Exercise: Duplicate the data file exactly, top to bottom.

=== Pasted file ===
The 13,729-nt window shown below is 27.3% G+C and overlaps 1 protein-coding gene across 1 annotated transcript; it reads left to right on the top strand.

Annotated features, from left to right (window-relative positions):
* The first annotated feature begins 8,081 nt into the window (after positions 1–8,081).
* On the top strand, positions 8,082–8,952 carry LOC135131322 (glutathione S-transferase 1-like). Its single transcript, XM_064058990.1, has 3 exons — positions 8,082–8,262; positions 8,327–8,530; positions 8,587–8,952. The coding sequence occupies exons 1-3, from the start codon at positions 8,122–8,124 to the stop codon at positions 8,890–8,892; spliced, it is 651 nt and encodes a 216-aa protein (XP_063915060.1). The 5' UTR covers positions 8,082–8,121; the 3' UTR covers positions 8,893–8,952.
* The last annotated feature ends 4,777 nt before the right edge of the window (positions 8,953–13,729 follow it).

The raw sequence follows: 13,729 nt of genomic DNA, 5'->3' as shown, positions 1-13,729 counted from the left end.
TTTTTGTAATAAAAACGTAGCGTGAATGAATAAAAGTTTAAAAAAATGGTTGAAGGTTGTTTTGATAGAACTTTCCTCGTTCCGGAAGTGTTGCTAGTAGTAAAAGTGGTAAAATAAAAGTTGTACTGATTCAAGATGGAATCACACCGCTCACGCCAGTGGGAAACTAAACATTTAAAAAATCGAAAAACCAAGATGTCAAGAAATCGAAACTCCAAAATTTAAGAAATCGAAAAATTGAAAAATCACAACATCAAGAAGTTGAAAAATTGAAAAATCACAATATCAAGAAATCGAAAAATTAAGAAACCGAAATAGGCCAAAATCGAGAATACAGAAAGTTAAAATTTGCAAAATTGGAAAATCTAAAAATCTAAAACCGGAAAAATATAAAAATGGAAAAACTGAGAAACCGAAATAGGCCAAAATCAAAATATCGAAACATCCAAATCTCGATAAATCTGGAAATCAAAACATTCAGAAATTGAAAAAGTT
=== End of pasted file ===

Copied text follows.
The 13,729-nt window shown below is 27.3% G+C and overlaps 1 protein-coding gene across 1 annotated transcript; it reads left to right on the top strand.

Annotated features, from left to right (window-relative positions):
* The first annotated feature begins 8,081 nt into the window (after positions 1–8,081).
* On the top strand, positions 8,082–8,952 carry LOC135131322 (glutathione S-transferase 1-like). Its single transcript, XM_064058990.1, has 3 exons — positions 8,082–8,262; positions 8,327–8,530; positions 8,587–8,952. The coding sequence occupies exons 1-3, from the start codon at positions 8,122–8,124 to the stop codon at positions 8,890–8,892; spliced, it is 651 nt and encodes a 216-aa protein (XP_063915060.1). The 5' UTR covers positions 8,082–8,121; the 3' UTR covers positions 8,893–8,952.
* The last annotated feature ends 4,777 nt before the right edge of the window (positions 8,953–13,729 follow it).

The raw sequence follows: 13,729 nt of genomic DNA, 5'->3' as shown, positions 1-13,729 counted from the left end.
TTTTTGTAATAAAAACGTAGCGTGAATGAATAAAAGTTTAAAAAAATGGTTGAAGGTTGTTTTGATAGAACTTTCCTCGTTCCGGAAGTGTTGCTAGTAGTAAAAGTGGTAAAATAAAAGTTGTACTGATTCAAGATGGAATCACACCGCTCACGCCAGTGGGAAACTAAACATTTAAAAAATCGAAAAACCAAGATGTCAAGAAATCGAAACTCCAAAATTTAAGAAATCGAAAAATTGAAAAATCACAACATCAAGAAGTTGAAAAATTGAAAAATCACAATATCAAGAAATCGAAAAATTAAGAAACCGAAATAGGCCAAAATCGAGAATACAGAAAGTTAAAATTTGCAAAATTGGAAAATCTAAAAATCTAAAACCGGAAAAATATAAAAATGGAAAAACTGAGAAACCGAAATAGGCCAAAATCAAAATATCGAAACATCCAAATCTCGATAAATCTGGAAATCAAAACATTCAGAAATTGAAAAAGTT